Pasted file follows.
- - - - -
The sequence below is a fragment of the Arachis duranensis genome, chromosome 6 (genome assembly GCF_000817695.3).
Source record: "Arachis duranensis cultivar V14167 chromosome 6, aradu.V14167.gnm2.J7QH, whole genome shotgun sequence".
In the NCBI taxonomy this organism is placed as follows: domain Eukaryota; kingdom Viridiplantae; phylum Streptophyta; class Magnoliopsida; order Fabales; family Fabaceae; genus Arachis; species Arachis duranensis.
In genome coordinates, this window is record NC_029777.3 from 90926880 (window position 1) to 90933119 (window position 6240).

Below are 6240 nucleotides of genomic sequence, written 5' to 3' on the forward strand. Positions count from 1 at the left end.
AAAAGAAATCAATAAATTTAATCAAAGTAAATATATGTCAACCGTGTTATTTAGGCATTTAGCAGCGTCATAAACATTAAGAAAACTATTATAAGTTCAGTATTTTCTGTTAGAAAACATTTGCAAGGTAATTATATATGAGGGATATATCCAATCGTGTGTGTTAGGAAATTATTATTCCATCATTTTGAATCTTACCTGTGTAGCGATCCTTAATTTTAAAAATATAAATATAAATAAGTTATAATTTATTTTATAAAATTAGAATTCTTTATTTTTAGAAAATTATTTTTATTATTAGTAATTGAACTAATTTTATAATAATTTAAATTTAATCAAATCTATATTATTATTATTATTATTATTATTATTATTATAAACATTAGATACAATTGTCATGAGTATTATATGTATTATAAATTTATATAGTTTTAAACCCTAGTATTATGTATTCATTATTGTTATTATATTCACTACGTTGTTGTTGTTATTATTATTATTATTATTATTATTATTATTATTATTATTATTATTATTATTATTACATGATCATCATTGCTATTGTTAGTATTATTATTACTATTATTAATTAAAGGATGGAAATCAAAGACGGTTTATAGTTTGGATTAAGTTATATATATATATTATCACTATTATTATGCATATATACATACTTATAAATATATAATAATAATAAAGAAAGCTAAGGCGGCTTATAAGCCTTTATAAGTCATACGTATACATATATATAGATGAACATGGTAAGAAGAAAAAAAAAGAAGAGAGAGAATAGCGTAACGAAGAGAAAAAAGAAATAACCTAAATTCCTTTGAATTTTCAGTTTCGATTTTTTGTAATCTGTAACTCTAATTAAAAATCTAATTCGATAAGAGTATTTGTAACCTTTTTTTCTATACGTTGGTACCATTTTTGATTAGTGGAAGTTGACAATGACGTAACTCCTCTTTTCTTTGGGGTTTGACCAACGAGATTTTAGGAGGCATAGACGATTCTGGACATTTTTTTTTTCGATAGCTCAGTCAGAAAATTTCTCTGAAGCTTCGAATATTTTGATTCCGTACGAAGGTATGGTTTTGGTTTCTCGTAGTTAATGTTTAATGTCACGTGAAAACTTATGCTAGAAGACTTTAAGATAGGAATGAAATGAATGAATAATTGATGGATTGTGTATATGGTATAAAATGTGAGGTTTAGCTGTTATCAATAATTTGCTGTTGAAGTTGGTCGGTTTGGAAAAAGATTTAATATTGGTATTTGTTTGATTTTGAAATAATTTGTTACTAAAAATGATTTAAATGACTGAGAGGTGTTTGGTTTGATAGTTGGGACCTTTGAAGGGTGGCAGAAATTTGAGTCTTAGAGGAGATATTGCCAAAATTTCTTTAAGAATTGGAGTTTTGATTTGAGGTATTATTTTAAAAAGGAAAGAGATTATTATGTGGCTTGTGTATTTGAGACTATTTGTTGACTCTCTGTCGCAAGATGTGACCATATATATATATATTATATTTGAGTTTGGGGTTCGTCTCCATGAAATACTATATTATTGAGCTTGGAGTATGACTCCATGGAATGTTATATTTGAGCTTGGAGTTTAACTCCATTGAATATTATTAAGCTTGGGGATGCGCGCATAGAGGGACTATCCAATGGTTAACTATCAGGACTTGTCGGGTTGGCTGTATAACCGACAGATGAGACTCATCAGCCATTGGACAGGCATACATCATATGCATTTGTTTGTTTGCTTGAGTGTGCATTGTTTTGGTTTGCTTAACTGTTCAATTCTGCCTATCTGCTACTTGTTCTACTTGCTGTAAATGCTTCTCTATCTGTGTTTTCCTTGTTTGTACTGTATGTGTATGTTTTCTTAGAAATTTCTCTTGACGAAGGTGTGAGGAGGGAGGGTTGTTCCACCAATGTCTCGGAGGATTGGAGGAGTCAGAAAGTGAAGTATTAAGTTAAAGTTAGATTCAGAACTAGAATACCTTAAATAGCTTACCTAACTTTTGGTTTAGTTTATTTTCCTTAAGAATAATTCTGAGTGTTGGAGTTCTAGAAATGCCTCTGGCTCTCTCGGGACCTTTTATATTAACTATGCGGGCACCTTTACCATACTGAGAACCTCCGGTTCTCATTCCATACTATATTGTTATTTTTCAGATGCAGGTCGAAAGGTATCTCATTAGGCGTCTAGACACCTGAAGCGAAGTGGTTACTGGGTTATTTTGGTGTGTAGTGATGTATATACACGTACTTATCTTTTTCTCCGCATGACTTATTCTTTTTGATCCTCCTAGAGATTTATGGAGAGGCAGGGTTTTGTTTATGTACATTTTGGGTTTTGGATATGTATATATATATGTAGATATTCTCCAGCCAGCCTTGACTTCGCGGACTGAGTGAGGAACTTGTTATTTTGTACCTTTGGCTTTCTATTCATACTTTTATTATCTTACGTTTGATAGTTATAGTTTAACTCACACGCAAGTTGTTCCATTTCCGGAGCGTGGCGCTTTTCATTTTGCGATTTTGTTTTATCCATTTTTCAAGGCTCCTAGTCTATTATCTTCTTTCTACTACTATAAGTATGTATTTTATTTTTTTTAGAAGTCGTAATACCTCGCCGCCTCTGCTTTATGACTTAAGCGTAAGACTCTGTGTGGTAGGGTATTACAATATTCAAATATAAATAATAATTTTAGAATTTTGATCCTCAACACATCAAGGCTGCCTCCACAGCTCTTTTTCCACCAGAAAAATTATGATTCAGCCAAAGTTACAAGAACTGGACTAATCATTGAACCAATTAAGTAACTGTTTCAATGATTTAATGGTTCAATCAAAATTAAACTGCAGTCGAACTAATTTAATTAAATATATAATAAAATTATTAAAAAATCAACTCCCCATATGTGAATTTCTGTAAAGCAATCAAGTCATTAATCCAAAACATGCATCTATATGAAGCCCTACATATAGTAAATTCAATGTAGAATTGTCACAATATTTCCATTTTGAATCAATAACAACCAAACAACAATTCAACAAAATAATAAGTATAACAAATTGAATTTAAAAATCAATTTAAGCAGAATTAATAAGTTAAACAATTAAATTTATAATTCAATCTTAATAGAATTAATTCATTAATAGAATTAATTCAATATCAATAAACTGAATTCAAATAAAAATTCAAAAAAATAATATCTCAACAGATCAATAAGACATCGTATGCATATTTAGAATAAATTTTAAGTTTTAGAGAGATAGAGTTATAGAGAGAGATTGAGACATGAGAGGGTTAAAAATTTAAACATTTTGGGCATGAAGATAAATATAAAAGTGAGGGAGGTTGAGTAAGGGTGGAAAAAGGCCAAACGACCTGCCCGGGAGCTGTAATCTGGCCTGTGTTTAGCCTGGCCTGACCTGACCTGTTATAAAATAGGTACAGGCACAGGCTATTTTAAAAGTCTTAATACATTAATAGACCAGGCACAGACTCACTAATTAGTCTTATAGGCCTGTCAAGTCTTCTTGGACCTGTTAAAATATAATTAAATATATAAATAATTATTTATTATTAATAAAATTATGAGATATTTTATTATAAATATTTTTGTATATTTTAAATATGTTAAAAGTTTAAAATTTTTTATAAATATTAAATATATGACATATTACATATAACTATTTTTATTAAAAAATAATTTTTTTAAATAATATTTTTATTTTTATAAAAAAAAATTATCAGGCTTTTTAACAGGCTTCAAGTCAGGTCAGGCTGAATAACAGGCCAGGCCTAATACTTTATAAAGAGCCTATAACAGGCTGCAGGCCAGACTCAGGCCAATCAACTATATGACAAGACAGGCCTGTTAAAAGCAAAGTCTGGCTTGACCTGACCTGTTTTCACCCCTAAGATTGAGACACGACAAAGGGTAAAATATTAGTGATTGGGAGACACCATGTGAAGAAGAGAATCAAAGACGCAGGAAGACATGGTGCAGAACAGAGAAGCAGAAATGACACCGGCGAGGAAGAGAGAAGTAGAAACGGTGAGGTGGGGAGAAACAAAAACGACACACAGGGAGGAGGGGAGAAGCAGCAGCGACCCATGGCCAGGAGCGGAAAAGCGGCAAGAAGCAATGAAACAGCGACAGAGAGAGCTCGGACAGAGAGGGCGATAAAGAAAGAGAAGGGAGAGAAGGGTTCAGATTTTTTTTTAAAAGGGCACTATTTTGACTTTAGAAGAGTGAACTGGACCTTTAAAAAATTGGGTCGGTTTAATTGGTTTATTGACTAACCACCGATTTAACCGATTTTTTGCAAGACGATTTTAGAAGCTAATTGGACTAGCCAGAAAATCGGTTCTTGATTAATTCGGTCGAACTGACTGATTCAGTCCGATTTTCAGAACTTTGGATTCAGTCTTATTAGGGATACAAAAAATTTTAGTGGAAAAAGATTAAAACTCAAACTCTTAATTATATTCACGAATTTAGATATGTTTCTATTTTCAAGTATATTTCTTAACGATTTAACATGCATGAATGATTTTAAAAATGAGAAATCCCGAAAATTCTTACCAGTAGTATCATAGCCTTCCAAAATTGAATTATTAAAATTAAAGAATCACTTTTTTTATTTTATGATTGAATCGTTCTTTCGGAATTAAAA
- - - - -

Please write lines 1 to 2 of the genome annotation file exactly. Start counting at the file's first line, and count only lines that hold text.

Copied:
The sequence below is a fragment of the Arachis duranensis genome, chromosome 6 (genome assembly GCF_000817695.3).
Source record: "Arachis duranensis cultivar V14167 chromosome 6, aradu.V14167.gnm2.J7QH, whole genome shotgun sequence".